Is this part of the learning process?

I need a bit of advice.

I’ve been practising my web design skills by doing some copy work. I’m using Adobe XD to do this. The problem is that sometimes I struggle to figure out how to make things like animation, transition (that is part of the design of the website) work in the software. Figuring it out then takes up a lot of my time.

Should I consider this part of the learning process or should I not bother with figuring the software out better and focus on the static design aspect only?

Or is there a third option?

Thanks in advance!

If it’s practice and you want to learn this side of things, then without it you won’t get to Carnegie Hall.

If it’s not something you want to learn, then concentrate on what you do want to learn and learn that.

Frankly, I haven’t seen any animation/transitions in websites in about 20 years. I didn’t think it was still a thing?

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Thanks for replying.

I didn’t mean animation/transitions in websites per se. I meant the components feature in Adobe XD.

I wish it were as simple as learning what I want to learn. If I am to design my own websites, I will have to learn a tool to design it, Adobe XD or something else. But should I be trying to learn it now when I’m trying to work on my design skills or focus on one thing at a time?

Just an opinion, but web design and development has become a chaotic mess. There are about a million ways of doing most anything, and with specialties and subspecialties developing around each of them. There’s no way any one person can keep up with all this stuff, let alone master it.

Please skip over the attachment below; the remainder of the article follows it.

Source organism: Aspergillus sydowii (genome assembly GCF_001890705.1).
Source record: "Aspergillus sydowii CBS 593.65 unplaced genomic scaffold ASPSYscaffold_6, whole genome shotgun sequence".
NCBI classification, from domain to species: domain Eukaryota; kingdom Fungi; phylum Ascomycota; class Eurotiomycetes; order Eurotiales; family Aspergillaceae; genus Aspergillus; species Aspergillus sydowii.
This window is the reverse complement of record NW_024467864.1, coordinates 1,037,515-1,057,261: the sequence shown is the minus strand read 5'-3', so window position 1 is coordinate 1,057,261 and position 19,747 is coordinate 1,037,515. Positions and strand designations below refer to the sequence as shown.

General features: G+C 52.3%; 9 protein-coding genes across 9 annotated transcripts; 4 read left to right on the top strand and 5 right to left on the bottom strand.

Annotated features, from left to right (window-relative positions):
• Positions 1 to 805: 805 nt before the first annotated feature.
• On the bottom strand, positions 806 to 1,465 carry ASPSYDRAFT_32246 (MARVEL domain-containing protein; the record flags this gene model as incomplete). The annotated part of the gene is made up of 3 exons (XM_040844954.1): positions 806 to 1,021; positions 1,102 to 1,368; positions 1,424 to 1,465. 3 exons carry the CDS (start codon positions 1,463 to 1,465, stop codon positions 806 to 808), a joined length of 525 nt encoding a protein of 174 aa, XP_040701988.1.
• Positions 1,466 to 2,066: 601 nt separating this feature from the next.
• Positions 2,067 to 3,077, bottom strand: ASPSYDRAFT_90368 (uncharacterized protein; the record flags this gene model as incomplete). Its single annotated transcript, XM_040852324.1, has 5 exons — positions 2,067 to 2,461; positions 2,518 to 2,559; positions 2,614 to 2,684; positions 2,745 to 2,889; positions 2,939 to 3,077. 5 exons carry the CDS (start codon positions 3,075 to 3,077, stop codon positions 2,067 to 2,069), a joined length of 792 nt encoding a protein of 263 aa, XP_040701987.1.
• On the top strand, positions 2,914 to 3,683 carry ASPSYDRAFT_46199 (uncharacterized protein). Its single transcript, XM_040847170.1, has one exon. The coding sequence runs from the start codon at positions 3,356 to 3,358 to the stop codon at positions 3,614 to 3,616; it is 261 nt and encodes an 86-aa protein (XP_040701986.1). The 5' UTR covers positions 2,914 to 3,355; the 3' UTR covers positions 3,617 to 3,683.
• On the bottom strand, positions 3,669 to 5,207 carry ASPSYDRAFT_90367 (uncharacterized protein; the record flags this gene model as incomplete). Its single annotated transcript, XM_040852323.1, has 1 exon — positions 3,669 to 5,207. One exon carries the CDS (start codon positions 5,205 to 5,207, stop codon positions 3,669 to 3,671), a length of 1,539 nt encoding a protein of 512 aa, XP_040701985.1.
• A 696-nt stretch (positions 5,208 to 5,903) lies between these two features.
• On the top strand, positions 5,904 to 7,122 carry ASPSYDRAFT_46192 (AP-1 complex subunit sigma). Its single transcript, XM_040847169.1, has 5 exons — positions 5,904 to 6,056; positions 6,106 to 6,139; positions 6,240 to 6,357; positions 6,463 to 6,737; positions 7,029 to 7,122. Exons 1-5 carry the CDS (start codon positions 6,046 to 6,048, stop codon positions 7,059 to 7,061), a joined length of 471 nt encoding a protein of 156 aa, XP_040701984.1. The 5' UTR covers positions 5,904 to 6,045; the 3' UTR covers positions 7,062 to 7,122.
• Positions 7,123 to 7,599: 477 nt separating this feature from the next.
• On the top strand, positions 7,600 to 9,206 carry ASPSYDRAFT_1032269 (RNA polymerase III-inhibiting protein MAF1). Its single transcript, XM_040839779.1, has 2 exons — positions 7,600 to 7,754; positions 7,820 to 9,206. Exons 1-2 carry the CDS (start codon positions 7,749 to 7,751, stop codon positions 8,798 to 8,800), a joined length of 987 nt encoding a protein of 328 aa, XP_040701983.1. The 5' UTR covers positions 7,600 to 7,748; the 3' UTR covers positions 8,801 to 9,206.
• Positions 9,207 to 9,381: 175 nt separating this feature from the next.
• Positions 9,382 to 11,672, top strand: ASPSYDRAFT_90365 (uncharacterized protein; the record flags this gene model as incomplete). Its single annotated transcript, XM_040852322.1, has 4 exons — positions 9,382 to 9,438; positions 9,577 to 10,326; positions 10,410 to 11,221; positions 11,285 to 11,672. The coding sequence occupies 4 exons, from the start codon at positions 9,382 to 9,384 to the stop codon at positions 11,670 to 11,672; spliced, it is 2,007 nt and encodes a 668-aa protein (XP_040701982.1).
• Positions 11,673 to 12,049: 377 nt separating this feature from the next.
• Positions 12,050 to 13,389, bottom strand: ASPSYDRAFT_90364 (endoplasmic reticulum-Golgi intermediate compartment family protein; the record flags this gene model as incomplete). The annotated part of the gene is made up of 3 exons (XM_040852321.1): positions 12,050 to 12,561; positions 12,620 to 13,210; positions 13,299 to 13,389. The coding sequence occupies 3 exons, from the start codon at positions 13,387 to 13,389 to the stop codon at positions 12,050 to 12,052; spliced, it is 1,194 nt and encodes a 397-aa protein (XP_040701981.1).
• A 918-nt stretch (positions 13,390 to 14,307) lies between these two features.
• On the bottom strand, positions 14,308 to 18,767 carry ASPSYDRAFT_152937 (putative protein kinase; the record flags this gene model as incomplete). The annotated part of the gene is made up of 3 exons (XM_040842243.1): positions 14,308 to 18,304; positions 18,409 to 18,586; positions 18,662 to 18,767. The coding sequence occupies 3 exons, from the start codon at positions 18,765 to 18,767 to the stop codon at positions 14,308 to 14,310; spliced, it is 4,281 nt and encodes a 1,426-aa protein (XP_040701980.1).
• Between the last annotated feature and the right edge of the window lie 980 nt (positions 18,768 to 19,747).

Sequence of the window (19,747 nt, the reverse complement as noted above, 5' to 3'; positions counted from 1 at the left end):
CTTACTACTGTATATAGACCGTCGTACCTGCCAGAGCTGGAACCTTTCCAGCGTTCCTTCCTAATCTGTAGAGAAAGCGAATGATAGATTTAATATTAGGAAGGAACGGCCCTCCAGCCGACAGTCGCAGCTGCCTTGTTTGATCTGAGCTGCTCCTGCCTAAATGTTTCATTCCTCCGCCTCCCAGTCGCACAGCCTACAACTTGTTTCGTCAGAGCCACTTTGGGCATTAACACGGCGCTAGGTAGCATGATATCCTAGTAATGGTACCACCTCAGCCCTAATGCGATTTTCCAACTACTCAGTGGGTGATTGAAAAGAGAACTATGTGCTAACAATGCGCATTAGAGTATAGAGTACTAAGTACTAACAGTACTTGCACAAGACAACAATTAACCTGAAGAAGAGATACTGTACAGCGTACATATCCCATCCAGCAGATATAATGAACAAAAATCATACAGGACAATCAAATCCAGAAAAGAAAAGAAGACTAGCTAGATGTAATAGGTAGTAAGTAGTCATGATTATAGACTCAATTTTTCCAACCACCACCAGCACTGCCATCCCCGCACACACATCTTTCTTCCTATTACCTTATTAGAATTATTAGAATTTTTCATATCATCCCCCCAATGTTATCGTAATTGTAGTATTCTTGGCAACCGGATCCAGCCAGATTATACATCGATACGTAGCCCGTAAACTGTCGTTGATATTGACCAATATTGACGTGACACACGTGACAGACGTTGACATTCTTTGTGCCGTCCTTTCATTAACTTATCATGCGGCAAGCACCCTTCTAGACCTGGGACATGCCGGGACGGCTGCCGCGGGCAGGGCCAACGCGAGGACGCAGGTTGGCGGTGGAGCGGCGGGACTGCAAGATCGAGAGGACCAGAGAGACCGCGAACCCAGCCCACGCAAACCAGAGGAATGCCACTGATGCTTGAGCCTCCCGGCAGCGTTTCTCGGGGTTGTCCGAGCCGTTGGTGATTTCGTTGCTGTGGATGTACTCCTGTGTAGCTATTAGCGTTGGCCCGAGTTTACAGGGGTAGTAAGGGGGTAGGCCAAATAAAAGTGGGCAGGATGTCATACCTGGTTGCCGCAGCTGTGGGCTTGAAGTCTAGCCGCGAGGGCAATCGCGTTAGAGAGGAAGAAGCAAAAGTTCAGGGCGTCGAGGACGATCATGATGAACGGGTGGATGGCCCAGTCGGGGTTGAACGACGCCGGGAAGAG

If you try to become good at everything, you’ll spend the majority of your time learning and figuring things out instead of earning money. In the best of situations, most any kind of web development involves lots of problem solving and research which, to an extent, needs to be reflected in one’s fees. On the other hand, you can’t typically expect a client to pay you for learning something that you don’t already have a good deal of knowledge about.

As for Adobe XD, if you want to specialize in an XD approach to web design, that’s fine. If so, you probably ought to plan on learning it inside and out, which is the same with any other niche web design/development product, language, framework, CMS, philosophy, blah, blah, etc, etc.

With web design, there’s always some shiny new thing coming out of nowhere that distracts everyone’s attention. Today, that might be XD. Next year it’ll be some entirely different sort of thing that nobody’s ever heard of.

I get what you’re saying, and how specialisation and developing expertise are important.

The thing is I don’t want to specialise in Adobe XD or its approach to web design. I have been just using it as a tool to practise web design. It could’ve easily been Figma or any of the other similar tool – I just picked this one since I’ve worked with other Adobe software in the past. What I’m trying to do is better my design skills, but figuring out the tool takes up a lot of time. I couldn’t find a way around it, so I asked here.

XD, Sketch and, especially, Figma assume (or so it seems to me) a workgroup situation where there’s a separation of duties between a UI/UX designer and a developer or coder. They’re design tool, but they’re built especially to facilitate handing off the design to someone else to code.

For those working in a situation where this kind of workflow is the case, they’re great. In situations, like those I’ve typically been involved with, where I both design and do all the front-end coding, they’re not so great. I just prefer Photoshop, a code editor, a browser and Illustrator for any SVG work.

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